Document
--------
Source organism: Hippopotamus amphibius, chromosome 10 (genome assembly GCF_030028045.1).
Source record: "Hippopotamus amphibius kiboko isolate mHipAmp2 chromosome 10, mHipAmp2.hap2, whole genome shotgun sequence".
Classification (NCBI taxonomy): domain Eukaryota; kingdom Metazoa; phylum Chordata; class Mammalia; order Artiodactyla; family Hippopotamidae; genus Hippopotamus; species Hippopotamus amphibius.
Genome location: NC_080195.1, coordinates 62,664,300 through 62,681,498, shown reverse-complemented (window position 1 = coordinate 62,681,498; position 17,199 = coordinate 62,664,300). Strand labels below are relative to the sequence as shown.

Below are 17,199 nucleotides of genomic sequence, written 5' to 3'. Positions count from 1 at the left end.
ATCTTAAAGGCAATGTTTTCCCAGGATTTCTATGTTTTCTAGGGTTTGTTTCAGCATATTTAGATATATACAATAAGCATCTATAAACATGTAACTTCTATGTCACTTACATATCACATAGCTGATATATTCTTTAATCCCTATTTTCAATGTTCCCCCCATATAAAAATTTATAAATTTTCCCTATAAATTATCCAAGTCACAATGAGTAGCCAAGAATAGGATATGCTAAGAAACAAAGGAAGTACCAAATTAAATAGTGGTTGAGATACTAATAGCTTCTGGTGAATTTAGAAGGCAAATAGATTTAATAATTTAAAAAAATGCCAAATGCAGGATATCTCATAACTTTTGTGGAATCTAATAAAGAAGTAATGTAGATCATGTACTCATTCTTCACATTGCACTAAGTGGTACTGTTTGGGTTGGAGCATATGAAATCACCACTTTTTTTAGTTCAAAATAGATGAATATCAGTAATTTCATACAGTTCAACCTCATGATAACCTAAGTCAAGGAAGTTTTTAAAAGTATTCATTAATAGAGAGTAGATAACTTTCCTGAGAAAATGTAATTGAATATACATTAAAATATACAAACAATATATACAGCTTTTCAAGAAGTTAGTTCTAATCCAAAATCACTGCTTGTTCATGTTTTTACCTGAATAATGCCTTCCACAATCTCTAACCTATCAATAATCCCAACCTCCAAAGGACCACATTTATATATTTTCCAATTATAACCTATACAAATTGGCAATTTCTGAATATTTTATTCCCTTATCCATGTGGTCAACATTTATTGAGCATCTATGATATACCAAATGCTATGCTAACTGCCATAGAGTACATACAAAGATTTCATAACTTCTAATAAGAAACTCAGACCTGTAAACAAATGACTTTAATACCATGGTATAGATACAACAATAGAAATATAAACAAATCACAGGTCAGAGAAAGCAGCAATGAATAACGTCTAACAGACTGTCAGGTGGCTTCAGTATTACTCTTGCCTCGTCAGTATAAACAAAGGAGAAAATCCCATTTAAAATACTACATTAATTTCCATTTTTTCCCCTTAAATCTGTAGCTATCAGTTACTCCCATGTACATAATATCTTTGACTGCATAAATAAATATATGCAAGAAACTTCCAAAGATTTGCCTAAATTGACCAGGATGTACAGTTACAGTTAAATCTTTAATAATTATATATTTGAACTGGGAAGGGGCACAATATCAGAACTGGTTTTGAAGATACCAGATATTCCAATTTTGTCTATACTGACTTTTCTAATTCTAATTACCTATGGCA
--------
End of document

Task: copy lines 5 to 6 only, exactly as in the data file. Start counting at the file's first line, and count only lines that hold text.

Below are 17,199 nucleotides of genomic sequence, written 5' to 3'. Positions count from 1 at the left end.
ATCTTAAAGGCAATGTTTTCCCAGGATTTCTATGTTTTCTAGGGTTTGTTTCAGCATATTTAGATATATACAATAAGCATCTATAAACATGTAACTTCTATGTCACTTACATATCACATAGCTGATATATTCTTTAATCCCTATTTTCAATGTTCCCCCCATATAAAAATTTATAAATTTTCCCTATAAATTATCCAAGTCACAATGAGTAGCCAAGAATAGGATATGCTAAGAAACAAAGGAAGTACCAAATTAAATAGTGGTTGAGATACTAATAGCTTCTGGTGAATTTAGAAGGCAAATAGATTTAATAATTTAAAAAAATGCCAAATGCAGGATATCTCATAACTTTTGTGGAATCTAATAAAGAAGTAATGTAGATCATGTACTCATTCTTCACATTGCACTAAGTGGTACTGTTTGGGTTGGAGCATATGAAATCACCACTTTTTTTAGTTCAAAATAGATGAATATCAGTAATTTCATACAGTTCAACCTCATGATAACCTAAGTCAAGGAAGTTTTTAAAAGTATTCATTAATAGAGAGTAGATAACTTTCCTGAGAAAATGTAATTGAATATACATTAAAATATACAAACAATATATACAGCTTTTCAAGAAGTTAGTTCTAATCCAAAATCACTGCTTGTTCATGTTTTTACCTGAATAATGCCTTCCACAATCTCTAACCTATCAATAATCCCAACCTCCAAAGGACCACATTTATATATTTTCCAATTATAACCTATACAAATTGGCAATTTCTGAATATTTTATTCCCTTATCCATGTGGTCAACATTTATTGAGCATCTATGATATACCAAATGCTATGCTAACTGCCATAGAGTACATACAAAGATTTCATAACTTCTAATAAGAAACTCAGACCTGTAAACAAATGACTTTAATACCATGGTATAGATACAACAATAGAAATATAAACAAATCACAGGTCAGAGAAAGCAGCAATGAATAACGTCTAACAGACTGTCAGGTGGCTTCAGTATTACTCTTGCCTCGTCAGTATAAACAAAGGAGAAAATCCCATTTAAAATACTACATTAATTTCCATTTTTTCCCCTTAAATCTGTAGCTATCAGTTACTCCCATGTACATAATATCTTTGACTGCATAAATAAATATATGCAAGAAACTTCCAAAGATTTGCCTAAATTGACCAGGATGTACAGTTACAGTTAAATCTTTAATAATTATATATTTGAACTGGGAAGGGGCACAATATCAGAACTGGTTTTGAAGATACCAGATATTCCAATTTTGTCTATACTGACTTTTCTAATTCTAATTACCTATGGCA